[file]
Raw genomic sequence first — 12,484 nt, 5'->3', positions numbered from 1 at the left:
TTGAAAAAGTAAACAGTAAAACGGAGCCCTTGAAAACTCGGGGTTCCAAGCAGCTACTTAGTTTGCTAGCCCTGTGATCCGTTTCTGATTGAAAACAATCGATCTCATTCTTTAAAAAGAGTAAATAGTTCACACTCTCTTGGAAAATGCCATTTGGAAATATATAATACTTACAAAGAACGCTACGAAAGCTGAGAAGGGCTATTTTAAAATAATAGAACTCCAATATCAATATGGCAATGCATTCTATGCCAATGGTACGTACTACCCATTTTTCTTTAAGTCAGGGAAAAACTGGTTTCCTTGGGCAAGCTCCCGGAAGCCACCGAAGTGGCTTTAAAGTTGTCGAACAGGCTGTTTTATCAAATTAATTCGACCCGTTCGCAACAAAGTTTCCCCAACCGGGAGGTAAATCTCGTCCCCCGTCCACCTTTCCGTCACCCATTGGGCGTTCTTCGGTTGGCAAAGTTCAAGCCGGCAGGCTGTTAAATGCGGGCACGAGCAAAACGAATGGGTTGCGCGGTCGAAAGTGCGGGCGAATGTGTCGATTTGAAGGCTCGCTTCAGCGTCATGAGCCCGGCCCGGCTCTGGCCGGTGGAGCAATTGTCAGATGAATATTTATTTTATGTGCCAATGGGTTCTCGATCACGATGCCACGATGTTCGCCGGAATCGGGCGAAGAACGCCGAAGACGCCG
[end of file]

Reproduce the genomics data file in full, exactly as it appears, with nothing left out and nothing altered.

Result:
Raw genomic sequence first — 12,484 nt, 5'->3', positions numbered from 1 at the left:
TTGAAAAAGTAAACAGTAAAACGGAGCCCTTGAAAACTCGGGGTTCCAAGCAGCTACTTAGTTTGCTAGCCCTGTGATCCGTTTCTGATTGAAAACAATCGATCTCATTCTTTAAAAAGAGTAAATAGTTCACACTCTCTTGGAAAATGCCATTTGGAAATATATAATACTTACAAAGAACGCTACGAAAGCTGAGAAGGGCTATTTTAAAATAATAGAACTCCAATATCAATATGGCAATGCATTCTATGCCAATGGTACGTACTACCCATTTTTCTTTAAGTCAGGGAAAAACTGGTTTCCTTGGGCAAGCTCCCGGAAGCCACCGAAGTGGCTTTAAAGTTGTCGAACAGGCTGTTTTATCAAATTAATTCGACCCGTTCGCAACAAAGTTTCCCCAACCGGGAGGTAAATCTCGTCCCCCGTCCACCTTTCCGTCACCCATTGGGCGTTCTTCGGTTGGCAAAGTTCAAGCCGGCAGGCTGTTAAATGCGGGCACGAGCAAAACGAATGGGTTGCGCGGTCGAAAGTGCGGGCGAATGTGTCGATTTGAAGGCTCGCTTCAGCGTCATGAGCCCGGCCCGGCTCTGGCCGGTGGAGCAATTGTCAGATGAATATTTATTTTATGTGCCAATGGGTTCTCGATCACGATGCCACGATGTTCGCCGGAATCGGGCGAAGAACGCCGAAGACGCCG